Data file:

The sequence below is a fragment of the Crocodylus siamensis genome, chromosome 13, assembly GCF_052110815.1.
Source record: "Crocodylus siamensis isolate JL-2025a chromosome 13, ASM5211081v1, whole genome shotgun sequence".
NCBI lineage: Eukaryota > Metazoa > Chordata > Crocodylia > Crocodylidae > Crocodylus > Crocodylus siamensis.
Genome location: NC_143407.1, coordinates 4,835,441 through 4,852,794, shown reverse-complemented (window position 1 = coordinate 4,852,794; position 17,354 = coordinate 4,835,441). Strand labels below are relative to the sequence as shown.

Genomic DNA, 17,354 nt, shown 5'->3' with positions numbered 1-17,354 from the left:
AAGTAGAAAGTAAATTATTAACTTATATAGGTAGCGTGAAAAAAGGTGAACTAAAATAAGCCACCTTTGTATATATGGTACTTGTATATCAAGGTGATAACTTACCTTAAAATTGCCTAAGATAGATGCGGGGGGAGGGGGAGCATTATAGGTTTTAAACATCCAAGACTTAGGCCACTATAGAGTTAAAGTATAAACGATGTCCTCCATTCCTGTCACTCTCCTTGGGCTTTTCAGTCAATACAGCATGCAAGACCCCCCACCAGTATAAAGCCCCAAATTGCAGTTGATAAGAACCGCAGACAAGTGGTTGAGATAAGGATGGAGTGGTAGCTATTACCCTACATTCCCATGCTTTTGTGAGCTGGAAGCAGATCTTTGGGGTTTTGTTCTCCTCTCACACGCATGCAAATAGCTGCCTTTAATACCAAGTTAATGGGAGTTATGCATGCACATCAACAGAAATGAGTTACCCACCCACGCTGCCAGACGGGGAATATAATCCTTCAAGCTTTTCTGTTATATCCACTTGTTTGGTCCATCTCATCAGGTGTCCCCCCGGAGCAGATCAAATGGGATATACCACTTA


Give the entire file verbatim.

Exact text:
The sequence below is a fragment of the Crocodylus siamensis genome, chromosome 13, assembly GCF_052110815.1.
Source record: "Crocodylus siamensis isolate JL-2025a chromosome 13, ASM5211081v1, whole genome shotgun sequence".
NCBI lineage: Eukaryota > Metazoa > Chordata > Crocodylia > Crocodylidae > Crocodylus > Crocodylus siamensis.
Genome location: NC_143407.1, coordinates 4,835,441 through 4,852,794, shown reverse-complemented (window position 1 = coordinate 4,852,794; position 17,354 = coordinate 4,835,441). Strand labels below are relative to the sequence as shown.

Genomic DNA, 17,354 nt, shown 5'->3' with positions numbered 1-17,354 from the left:
AAGTAGAAAGTAAATTATTAACTTATATAGGTAGCGTGAAAAAAGGTGAACTAAAATAAGCCACCTTTGTATATATGGTACTTGTATATCAAGGTGATAACTTACCTTAAAATTGCCTAAGATAGATGCGGGGGGAGGGGGAGCATTATAGGTTTTAAACATCCAAGACTTAGGCCACTATAGAGTTAAAGTATAAACGATGTCCTCCATTCCTGTCACTCTCCTTGGGCTTTTCAGTCAATACAGCATGCAAGACCCCCCACCAGTATAAAGCCCCAAATTGCAGTTGATAAGAACCGCAGACAAGTGGTTGAGATAAGGATGGAGTGGTAGCTATTACCCTACATTCCCATGCTTTTGTGAGCTGGAAGCAGATCTTTGGGGTTTTGTTCTCCTCTCACACGCATGCAAATAGCTGCCTTTAATACCAAGTTAATGGGAGTTATGCATGCACATCAACAGAAATGAGTTACCCACCCACGCTGCCAGACGGGGAATATAATCCTTCAAGCTTTTCTGTTATATCCACTTGTTTGGTCCATCTCATCAGGTGTCCCCCCGGAGCAGATCAAATGGGATATACCACTTA